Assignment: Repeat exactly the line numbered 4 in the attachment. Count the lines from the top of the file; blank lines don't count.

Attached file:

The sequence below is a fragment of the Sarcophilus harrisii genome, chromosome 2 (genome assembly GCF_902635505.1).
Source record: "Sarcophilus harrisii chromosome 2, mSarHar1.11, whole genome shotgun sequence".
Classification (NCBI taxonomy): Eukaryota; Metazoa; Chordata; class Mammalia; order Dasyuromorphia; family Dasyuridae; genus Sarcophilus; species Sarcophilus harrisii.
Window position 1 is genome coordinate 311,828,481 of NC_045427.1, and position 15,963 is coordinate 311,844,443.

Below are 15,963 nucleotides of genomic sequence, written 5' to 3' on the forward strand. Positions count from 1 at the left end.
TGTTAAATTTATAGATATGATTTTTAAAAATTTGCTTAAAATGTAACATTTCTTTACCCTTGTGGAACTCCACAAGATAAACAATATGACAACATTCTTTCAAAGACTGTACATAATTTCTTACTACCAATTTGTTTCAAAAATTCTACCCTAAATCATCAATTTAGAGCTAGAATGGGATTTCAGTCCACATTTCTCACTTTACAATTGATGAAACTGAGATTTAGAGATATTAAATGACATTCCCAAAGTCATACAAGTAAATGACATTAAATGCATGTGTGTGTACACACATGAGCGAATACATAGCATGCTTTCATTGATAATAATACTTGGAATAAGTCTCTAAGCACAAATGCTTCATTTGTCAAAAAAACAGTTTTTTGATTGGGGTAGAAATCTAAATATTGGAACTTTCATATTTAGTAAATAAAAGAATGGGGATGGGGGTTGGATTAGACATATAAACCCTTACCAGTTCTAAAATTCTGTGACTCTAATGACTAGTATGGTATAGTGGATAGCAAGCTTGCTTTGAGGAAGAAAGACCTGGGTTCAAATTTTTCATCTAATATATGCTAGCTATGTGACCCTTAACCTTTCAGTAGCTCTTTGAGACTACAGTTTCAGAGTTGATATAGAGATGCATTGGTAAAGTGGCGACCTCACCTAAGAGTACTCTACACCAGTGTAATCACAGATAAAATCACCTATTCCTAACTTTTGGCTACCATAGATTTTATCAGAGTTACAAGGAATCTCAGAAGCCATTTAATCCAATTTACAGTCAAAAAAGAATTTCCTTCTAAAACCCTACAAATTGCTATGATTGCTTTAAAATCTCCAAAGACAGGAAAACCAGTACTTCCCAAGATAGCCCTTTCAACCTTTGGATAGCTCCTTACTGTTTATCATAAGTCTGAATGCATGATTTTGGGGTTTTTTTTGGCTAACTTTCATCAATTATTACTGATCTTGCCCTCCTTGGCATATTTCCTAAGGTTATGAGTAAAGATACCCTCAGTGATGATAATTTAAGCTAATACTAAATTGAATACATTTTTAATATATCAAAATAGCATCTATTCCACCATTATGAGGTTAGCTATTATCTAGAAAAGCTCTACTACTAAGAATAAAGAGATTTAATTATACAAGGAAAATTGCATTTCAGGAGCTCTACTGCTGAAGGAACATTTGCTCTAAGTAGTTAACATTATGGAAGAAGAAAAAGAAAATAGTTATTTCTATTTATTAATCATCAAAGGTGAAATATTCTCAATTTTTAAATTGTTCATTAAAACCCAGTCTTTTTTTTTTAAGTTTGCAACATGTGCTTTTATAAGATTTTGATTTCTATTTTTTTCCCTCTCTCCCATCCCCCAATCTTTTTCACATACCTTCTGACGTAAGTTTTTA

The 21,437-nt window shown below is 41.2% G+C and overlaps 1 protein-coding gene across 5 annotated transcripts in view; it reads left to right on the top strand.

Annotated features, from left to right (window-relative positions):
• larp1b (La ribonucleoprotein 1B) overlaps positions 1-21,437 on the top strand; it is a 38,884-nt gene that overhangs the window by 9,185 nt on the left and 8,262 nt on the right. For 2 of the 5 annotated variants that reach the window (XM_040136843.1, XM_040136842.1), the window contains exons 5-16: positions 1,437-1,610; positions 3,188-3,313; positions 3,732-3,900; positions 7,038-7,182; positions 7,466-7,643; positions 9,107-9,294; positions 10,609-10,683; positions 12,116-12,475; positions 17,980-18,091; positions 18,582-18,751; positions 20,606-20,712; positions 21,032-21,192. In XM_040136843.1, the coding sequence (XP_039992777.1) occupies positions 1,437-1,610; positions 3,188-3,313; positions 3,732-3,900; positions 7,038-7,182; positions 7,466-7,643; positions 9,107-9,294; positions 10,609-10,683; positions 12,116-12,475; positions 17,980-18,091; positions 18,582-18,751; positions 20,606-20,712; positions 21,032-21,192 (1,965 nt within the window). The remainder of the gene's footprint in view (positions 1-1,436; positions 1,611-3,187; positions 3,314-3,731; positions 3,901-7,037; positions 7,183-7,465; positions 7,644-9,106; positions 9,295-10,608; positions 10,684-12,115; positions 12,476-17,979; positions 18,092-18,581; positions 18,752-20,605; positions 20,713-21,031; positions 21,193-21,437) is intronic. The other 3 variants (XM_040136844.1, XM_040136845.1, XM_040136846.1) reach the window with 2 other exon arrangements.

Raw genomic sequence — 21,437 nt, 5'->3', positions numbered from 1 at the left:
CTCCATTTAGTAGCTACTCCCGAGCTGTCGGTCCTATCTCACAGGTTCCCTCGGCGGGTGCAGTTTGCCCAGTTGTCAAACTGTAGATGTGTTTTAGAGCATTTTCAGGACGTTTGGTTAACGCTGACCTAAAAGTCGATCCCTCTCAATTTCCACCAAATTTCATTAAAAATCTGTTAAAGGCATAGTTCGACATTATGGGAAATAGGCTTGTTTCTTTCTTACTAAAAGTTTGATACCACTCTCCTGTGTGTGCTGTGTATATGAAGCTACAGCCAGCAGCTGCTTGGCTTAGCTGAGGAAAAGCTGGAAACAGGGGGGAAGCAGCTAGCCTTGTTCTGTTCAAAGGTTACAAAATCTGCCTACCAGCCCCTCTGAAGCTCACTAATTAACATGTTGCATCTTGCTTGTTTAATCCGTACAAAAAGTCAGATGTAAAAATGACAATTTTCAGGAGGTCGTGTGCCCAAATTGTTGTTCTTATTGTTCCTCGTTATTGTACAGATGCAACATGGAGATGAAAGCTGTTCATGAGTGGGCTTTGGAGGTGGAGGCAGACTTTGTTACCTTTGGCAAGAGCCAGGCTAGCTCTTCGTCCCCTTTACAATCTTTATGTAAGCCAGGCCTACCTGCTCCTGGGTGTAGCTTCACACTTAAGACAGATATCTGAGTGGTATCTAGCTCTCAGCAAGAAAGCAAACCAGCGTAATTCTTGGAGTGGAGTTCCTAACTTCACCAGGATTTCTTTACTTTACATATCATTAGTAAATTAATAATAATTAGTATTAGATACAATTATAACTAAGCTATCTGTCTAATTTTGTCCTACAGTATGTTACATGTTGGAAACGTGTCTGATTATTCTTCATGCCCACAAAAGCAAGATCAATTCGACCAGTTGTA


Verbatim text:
Window position 1 is genome coordinate 311,828,481 of NC_045427.1, and position 15,963 is coordinate 311,844,443.